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Pettit's Non-iteration Constraint

  • SEAN MCALEER (a1)

Abstract

I discuss Philip Pettit's argument that appreciation is not a proper response to value because it fails to satisfy the non-iteration constraint, according to which, where V is a value and R is a response to value, R-ing V must not be distinct from R-ing R-ing V. After motivating the non-iteration constraint and conceding that appreciation fails to satisfy the constraint, I argue that the consequentialist's preferred response to value, promotion, also violates the constraint, leaving Pettit with a dilemma: if he insists on the constraint, then promotion is not a proper response to value; if he does not insist on the constraint, then his argument against appreciation as a proper response to value fails.

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References

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1 Swanton, Christine, ‘Profiles of the Virtues’, Pacific Philosophical Quarterly 76 (1995), p. 50.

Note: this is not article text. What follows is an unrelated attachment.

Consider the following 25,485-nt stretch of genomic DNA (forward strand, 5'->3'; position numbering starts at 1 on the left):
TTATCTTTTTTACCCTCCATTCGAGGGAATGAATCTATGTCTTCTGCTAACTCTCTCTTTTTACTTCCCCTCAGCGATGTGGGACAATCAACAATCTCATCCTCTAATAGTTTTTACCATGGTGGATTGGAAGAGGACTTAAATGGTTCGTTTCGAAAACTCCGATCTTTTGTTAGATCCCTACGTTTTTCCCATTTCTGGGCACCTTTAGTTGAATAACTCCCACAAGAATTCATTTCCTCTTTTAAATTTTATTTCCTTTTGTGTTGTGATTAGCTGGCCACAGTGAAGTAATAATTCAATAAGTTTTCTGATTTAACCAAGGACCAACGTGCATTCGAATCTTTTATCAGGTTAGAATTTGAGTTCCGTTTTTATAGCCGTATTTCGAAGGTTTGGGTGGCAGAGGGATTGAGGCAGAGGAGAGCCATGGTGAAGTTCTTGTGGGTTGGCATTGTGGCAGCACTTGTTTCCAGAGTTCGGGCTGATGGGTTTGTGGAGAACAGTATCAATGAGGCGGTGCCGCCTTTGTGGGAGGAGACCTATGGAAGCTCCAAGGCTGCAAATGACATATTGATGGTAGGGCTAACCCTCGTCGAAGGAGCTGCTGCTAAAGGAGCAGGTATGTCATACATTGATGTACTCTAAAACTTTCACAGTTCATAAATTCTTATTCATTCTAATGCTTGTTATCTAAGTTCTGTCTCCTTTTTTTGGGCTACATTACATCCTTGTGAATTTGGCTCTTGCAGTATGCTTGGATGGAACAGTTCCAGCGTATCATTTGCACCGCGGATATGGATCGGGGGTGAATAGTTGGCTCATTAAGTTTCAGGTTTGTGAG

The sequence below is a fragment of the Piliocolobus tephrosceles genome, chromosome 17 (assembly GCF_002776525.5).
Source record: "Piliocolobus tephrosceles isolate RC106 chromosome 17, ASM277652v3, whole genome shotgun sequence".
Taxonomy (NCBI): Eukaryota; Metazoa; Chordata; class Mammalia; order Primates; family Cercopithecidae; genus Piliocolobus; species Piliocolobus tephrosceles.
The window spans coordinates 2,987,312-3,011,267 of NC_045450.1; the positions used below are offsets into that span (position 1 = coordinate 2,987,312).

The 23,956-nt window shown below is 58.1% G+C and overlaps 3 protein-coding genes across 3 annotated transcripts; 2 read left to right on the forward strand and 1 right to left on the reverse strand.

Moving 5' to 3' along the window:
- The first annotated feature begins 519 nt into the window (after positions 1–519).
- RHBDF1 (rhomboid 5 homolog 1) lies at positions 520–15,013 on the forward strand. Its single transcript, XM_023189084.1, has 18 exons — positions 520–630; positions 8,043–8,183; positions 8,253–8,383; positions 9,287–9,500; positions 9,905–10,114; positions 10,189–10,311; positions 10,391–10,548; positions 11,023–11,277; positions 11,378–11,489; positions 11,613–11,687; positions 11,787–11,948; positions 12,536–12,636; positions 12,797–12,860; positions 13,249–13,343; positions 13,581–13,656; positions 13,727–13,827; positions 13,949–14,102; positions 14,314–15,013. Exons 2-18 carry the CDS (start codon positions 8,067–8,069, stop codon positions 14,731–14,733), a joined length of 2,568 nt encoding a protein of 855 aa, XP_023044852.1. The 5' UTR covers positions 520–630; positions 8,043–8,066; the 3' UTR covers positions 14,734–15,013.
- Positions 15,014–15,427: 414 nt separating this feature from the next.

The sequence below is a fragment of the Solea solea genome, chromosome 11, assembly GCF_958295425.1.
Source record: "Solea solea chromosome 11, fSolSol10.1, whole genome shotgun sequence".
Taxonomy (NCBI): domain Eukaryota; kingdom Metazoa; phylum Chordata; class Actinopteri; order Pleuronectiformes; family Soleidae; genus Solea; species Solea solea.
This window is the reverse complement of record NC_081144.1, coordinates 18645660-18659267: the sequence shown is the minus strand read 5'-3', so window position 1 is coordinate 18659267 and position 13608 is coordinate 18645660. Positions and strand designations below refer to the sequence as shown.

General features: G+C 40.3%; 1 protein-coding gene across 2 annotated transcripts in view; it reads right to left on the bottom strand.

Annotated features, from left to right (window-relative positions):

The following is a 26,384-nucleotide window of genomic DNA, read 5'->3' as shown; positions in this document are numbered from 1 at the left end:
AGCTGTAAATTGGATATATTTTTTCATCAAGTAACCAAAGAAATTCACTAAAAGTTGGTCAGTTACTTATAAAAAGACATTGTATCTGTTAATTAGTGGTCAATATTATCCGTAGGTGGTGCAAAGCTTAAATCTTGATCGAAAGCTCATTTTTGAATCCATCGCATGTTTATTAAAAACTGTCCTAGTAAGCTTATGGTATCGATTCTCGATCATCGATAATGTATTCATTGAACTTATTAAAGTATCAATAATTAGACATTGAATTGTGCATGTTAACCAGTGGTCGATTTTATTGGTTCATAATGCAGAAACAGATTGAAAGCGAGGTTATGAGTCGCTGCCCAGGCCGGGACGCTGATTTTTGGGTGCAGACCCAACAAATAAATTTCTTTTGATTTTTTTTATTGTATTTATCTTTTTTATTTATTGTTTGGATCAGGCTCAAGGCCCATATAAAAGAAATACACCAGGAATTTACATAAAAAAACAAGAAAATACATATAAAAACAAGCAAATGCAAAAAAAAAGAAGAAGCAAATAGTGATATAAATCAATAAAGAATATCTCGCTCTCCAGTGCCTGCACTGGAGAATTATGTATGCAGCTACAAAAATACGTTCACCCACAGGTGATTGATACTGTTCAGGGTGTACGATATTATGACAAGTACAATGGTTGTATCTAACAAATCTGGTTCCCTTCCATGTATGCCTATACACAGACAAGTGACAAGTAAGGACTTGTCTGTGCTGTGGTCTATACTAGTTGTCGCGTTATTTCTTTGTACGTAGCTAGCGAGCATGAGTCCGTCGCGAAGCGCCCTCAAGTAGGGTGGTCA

2 Pettit, Philip, ‘The Consequentialist Perspective’, Three Methods of Ethics, ed. Baron, M., Pettit, P. and Slote, M. (Oxford, 1997), p. 128.

3 Philip Pettit, ‘Reply to Baron and Slote’ in Baron et al., Three Methods, p. 261.

4 Pettit, ‘Reply’, pp. 261–2; italics original, bold added.

5 Davidson, Donald, ‘How is Weakness of the Will Possible?’, Essays on Actions and Events (Oxford, 1980), p. 25.

6 In Wilson, Edmund, The Wound and the Bow: Seven Studies in Literature (New York, 1965).

7 Pettit, ‘Reply’, pp. 261–2.

8 Thanks to Stuart Rachels for helpful comments on an earlier version of this article.

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